Why You SHOULDN’T Watch Your Child’s Fencing Practice

We as parents want to be as supportive of our children as we possibly can. We love our kids! We want be there for them, to spend time with them and to help them out along the way.

When it comes to fencing practice, it’s great fun to watch. There’s a reason that adults and kids alike love this sport! Being there to see them work on their skills seems like the best way to be there for them, but what if it isn’t? This seems counterintuitive, but there are some compelling reasons to rethink watching your child’s fencing practice.

1.  Keeping Roles Clear

Everyone has a role in your child’s life. Your role is as their parent. Their teacher’s role is as their teacher. Their friend’s role is as a friend. And their fencing coach’s role is as a fencing coach. When parents watch their child’s fencing practice, those roles can become muddled. Even if you are an experienced fencer yourself, it’s still important to step back and trust your child’s coaches to guide them during their training so that your child gets the parental support from you that they need without becoming confused.

2.  Sometime It’s Better Not to Know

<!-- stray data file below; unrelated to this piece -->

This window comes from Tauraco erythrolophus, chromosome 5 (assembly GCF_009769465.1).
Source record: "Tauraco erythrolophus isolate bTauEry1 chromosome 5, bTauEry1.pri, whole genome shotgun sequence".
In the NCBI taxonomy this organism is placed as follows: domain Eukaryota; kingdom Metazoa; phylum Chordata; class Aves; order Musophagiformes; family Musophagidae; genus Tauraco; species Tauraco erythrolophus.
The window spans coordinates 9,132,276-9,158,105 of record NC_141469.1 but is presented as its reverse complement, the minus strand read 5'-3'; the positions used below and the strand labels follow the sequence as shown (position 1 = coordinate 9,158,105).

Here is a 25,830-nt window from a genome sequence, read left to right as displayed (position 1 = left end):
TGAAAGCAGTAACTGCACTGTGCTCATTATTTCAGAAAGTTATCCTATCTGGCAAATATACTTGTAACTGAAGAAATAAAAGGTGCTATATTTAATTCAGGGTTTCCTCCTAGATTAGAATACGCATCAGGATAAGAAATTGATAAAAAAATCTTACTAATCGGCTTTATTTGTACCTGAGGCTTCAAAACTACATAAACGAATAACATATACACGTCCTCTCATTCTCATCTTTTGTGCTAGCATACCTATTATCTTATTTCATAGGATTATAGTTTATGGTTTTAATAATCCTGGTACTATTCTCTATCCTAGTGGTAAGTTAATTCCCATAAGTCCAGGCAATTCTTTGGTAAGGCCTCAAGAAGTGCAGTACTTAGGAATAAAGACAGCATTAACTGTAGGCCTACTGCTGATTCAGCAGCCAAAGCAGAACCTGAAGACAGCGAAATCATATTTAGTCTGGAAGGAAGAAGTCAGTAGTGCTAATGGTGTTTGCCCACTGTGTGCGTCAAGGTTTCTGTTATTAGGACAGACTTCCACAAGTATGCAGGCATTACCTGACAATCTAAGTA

It’s really better not to know every detail of your child’s practice. If your child is struggling with their form or has a rough day paying attention, that knowledge adds stress to our lives, causing stress on our relationship. If there’s a serious issue, the fencing coach or your child will communicate it. Seeing every little mistake is a burden that doesn’t help you to support your child. Your child needs to know that you believe in their best without feeling that you are disappointed in them.

3.  Shifts in Performance

We do things differently when people are watching. Your child doesn’t fence quite the same when they know that your eyes are on them, because after all you are the most authoritative figure in their lives! Just by watching you’re causing a shift in the dynamic. Freeing them not to worry about what you might be thinking is an important part of this process.

4.  Loss of Independence

One of the things that we really love about fencing is that it teaches independence. It takes a lot for a child to step out onto the strip and hold a sword. When parents are always there though, a child can’t really learn to stand on their own. They need to have the opportunity to figure this process out for themselves and to step out into the wide world without you in this small way so that they can build their sense of independence for later.

None of this is to say that you shouldn’t ever watch your child fence. It’s important that parents stay involved in this whole process. What this does mean is that being a good fencing parent isn’t tied to you sitting there at every fencing practice. It’s healthy and positive to allow your child to practice without your eyes on them!

Trust your child’s coaches and encourage them to feel comfortable with positive words, then watch them blossom and grow through fencing!